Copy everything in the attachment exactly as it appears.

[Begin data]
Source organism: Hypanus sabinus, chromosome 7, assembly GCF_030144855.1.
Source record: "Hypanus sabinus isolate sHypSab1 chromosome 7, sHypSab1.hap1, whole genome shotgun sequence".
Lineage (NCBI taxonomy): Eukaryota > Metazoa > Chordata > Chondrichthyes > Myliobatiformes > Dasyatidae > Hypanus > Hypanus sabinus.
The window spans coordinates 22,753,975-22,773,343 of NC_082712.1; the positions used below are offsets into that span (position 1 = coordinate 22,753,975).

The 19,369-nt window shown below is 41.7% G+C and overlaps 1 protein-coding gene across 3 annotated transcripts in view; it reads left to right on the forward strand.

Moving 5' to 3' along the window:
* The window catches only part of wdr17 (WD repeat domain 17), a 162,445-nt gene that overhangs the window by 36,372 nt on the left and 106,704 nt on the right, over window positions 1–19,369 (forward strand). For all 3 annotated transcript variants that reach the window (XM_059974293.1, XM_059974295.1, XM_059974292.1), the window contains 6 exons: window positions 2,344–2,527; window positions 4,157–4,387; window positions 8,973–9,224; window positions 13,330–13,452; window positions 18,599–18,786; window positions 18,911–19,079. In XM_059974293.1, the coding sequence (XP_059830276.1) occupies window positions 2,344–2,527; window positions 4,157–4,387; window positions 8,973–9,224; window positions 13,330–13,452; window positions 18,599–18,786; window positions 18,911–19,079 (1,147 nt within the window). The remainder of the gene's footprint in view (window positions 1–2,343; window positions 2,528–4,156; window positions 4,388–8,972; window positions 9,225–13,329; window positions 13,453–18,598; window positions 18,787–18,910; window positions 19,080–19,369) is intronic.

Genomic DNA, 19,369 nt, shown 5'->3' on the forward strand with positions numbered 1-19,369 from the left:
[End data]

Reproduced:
Source organism: Hypanus sabinus, chromosome 7, assembly GCF_030144855.1.
Source record: "Hypanus sabinus isolate sHypSab1 chromosome 7, sHypSab1.hap1, whole genome shotgun sequence".
Lineage (NCBI taxonomy): Eukaryota > Metazoa > Chordata > Chondrichthyes > Myliobatiformes > Dasyatidae > Hypanus > Hypanus sabinus.
The window spans coordinates 22,753,975-22,773,343 of NC_082712.1; the positions used below are offsets into that span (position 1 = coordinate 22,753,975).

The 19,369-nt window shown below is 41.7% G+C and overlaps 1 protein-coding gene across 3 annotated transcripts in view; it reads left to right on the forward strand.

Moving 5' to 3' along the window:
* The window catches only part of wdr17 (WD repeat domain 17), a 162,445-nt gene that overhangs the window by 36,372 nt on the left and 106,704 nt on the right, over window positions 1–19,369 (forward strand). For all 3 annotated transcript variants that reach the window (XM_059974293.1, XM_059974295.1, XM_059974292.1), the window contains 6 exons: window positions 2,344–2,527; window positions 4,157–4,387; window positions 8,973–9,224; window positions 13,330–13,452; window positions 18,599–18,786; window positions 18,911–19,079. In XM_059974293.1, the coding sequence (XP_059830276.1) occupies window positions 2,344–2,527; window positions 4,157–4,387; window positions 8,973–9,224; window positions 13,330–13,452; window positions 18,599–18,786; window positions 18,911–19,079 (1,147 nt within the window). The remainder of the gene's footprint in view (window positions 1–2,343; window positions 2,528–4,156; window positions 4,388–8,972; window positions 9,225–13,329; window positions 13,453–18,598; window positions 18,787–18,910; window positions 19,080–19,369) is intronic.

Genomic DNA, 19,369 nt, shown 5'->3' on the forward strand with positions numbered 1-19,369 from the left: